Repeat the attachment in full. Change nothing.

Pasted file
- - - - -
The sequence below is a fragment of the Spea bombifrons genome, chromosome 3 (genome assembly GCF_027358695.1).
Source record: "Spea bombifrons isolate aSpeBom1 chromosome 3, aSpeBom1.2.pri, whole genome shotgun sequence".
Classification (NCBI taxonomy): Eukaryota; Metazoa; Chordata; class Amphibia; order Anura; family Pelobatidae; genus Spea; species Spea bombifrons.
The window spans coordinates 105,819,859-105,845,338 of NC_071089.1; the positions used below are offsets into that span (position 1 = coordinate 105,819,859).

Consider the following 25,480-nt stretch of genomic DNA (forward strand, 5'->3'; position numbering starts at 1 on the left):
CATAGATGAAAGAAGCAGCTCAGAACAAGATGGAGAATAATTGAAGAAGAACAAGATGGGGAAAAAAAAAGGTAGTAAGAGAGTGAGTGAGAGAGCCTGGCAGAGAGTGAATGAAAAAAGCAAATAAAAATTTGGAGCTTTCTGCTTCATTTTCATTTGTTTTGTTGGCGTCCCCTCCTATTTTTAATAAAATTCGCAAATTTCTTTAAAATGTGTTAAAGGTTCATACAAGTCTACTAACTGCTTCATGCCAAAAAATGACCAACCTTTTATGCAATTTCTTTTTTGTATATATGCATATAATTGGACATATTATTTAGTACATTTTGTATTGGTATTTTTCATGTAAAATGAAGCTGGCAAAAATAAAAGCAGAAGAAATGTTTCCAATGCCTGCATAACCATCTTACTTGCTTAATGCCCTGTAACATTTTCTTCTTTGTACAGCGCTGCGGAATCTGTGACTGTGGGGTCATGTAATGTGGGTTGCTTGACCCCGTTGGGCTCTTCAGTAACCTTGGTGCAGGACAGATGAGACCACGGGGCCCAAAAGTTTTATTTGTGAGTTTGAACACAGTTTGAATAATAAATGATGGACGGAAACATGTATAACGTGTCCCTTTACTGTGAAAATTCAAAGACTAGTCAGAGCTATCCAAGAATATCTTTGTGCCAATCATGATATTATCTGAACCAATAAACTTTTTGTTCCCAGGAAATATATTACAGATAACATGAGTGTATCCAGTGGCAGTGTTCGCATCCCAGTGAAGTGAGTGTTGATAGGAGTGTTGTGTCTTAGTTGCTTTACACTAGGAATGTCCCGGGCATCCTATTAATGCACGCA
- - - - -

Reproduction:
The sequence below is a fragment of the Spea bombifrons genome, chromosome 3 (genome assembly GCF_027358695.1).
Source record: "Spea bombifrons isolate aSpeBom1 chromosome 3, aSpeBom1.2.pri, whole genome shotgun sequence".
Classification (NCBI taxonomy): Eukaryota; Metazoa; Chordata; class Amphibia; order Anura; family Pelobatidae; genus Spea; species Spea bombifrons.
The window spans coordinates 105,819,859-105,845,338 of NC_071089.1; the positions used below are offsets into that span (position 1 = coordinate 105,819,859).

Consider the following 25,480-nt stretch of genomic DNA (forward strand, 5'->3'; position numbering starts at 1 on the left):
CATAGATGAAAGAAGCAGCTCAGAACAAGATGGAGAATAATTGAAGAAGAACAAGATGGGGAAAAAAAAAGGTAGTAAGAGAGTGAGTGAGAGAGCCTGGCAGAGAGTGAATGAAAAAAGCAAATAAAAATTTGGAGCTTTCTGCTTCATTTTCATTTGTTTTGTTGGCGTCCCCTCCTATTTTTAATAAAATTCGCAAATTTCTTTAAAATGTGTTAAAGGTTCATACAAGTCTACTAACTGCTTCATGCCAAAAAATGACCAACCTTTTATGCAATTTCTTTTTTGTATATATGCATATAATTGGACATATTATTTAGTACATTTTGTATTGGTATTTTTCATGTAAAATGAAGCTGGCAAAAATAAAAGCAGAAGAAATGTTTCCAATGCCTGCATAACCATCTTACTTGCTTAATGCCCTGTAACATTTTCTTCTTTGTACAGCGCTGCGGAATCTGTGACTGTGGGGTCATGTAATGTGGGTTGCTTGACCCCGTTGGGCTCTTCAGTAACCTTGGTGCAGGACAGATGAGACCACGGGGCCCAAAAGTTTTATTTGTGAGTTTGAACACAGTTTGAATAATAAATGATGGACGGAAACATGTATAACGTGTCCCTTTACTGTGAAAATTCAAAGACTAGTCAGAGCTATCCAAGAATATCTTTGTGCCAATCATGATATTATCTGAACCAATAAACTTTTTGTTCCCAGGAAATATATTACAGATAACATGAGTGTATCCAGTGGCAGTGTTCGCATCCCAGTGAAGTGAGTGTTGATAGGAGTGTTGTGTCTTAGTTGCTTTACACTAGGAATGTCCCGGGCATCCTATTAATGCACGCA